The Bigger Picture: Visual Archives and the Smithsonian
It's always satisfying to put a big check mark next to a completed task, and this month we completed the huge task of digitizing all the images in our collection of Science Service records (Accession 90-105). We've talked about this collection before, most recently during the past two celebrations of Women's History Month. Science Service, a syndicated news service that distributed news stories about science, kept a large morgue file of past stories, clippings and photographs that they would file for reference and re-use. We started scanning images from this collection in September 2007, relying solely on interns and volunteers to chip away at the photos. Note that we weren't scanning from this collection every day, and we had no real idea of exactly how many photos were in the accession, but we knew they had wide-ranging value. The images document the international scientific community of the 20th Century, and they include numerous Nobel laureates, men and women of all scientific disciplines, Science Service staff, and more. Our final count is 9,370 digitized images. Soon after she started, the first intern we assigned to this project, Amanda Radmacher, dubbed this the "dead white guy's collection," as men have dominated in the area of science. That’s a lot of dead white guys. Next, we need to better describe the images and get them online. This will be a long process, too. However, we're starting with the "low-hanging fruit," and pushing on, also hopefully developing a more automated method for placing the images on the web. I want to make sure to mention the other eight interns and volunteers who helped us get here: Carrie Tallichet, Caroline Yee, Deborah Khuanglawn, Dara Taylor, Emily Hagens, Erin Townsend, Krystal Thomas, and Tywanna Janies. And I want to mention the contributions of Marcel LaFollette, who has written a bunch of the captions, and Ariel Segal who is researching the images and adding index terms to our system. Many thanks to all of you! And to everyone else, go check out a big portion of these images on the Smithsonian's Collections Search Center, as well as our new Science Service set on the Flickr Commons.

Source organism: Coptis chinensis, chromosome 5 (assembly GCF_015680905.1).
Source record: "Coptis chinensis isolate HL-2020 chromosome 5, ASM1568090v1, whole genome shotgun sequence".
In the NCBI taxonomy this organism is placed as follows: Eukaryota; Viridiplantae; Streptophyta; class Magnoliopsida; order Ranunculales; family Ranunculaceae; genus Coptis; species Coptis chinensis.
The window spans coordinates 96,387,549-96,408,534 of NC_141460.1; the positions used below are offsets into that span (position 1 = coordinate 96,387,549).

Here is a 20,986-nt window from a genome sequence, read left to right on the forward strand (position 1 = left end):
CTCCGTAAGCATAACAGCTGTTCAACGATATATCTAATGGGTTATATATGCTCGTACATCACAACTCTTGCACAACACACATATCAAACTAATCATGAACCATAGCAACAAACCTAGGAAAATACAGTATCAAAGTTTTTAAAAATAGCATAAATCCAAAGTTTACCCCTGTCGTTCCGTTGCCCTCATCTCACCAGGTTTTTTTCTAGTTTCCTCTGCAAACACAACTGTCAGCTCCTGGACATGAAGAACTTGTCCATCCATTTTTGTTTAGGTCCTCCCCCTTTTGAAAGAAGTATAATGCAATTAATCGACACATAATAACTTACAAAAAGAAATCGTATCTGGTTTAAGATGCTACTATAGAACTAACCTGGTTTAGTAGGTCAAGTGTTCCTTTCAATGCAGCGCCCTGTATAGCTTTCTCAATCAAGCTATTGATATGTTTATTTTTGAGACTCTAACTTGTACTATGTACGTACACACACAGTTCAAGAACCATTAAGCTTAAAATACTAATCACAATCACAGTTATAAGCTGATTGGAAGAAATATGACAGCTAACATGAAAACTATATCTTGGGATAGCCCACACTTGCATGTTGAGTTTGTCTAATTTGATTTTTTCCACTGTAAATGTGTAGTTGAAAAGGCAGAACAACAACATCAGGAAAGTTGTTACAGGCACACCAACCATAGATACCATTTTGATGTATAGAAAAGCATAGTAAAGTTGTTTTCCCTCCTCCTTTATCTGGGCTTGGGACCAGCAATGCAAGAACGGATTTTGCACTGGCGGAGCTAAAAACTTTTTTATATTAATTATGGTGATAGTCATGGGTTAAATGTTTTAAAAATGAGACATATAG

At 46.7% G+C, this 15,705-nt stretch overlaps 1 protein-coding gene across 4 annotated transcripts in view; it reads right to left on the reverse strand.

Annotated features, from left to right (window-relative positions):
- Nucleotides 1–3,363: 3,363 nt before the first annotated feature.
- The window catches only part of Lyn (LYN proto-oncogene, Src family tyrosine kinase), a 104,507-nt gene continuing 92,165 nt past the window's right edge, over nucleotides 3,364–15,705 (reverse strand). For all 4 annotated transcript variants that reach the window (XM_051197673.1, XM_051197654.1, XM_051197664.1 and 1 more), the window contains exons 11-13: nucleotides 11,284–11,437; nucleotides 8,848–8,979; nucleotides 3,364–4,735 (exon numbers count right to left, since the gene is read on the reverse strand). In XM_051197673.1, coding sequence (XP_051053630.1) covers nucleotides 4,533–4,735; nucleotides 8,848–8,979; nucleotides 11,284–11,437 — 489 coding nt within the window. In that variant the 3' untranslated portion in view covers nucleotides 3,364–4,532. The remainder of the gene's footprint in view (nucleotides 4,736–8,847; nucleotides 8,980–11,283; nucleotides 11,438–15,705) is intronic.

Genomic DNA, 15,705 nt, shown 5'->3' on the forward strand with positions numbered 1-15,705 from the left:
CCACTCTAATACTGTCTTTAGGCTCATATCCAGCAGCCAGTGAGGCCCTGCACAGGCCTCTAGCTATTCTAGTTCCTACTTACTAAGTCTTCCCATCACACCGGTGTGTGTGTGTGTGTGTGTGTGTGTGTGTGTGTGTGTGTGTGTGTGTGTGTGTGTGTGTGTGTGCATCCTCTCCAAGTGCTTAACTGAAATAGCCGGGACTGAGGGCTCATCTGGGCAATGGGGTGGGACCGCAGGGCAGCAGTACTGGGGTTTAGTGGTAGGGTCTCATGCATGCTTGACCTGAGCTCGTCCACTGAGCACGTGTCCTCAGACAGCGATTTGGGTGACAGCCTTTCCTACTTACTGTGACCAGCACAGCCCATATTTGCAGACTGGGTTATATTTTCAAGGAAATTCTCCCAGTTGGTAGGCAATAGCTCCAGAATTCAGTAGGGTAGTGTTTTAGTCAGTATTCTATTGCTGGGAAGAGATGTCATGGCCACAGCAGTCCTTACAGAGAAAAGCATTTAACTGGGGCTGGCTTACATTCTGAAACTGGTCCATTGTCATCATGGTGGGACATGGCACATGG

Happy Birthday to Happy Birthday! On Sometime around this date in 1893 sisters Patty and Mildred J. Hill, who were both elementary school teachers in Louisville, Kentucky, first published “Happy Birthday to You”—one of the most iconic and popular songs in the English Language. Apparently, this makes June 27th “Happy Birthday Day,” so let sounds of that popular ditty roll around in your brain while you browse through some of the Smithsonian’s birthday-related collections . . .
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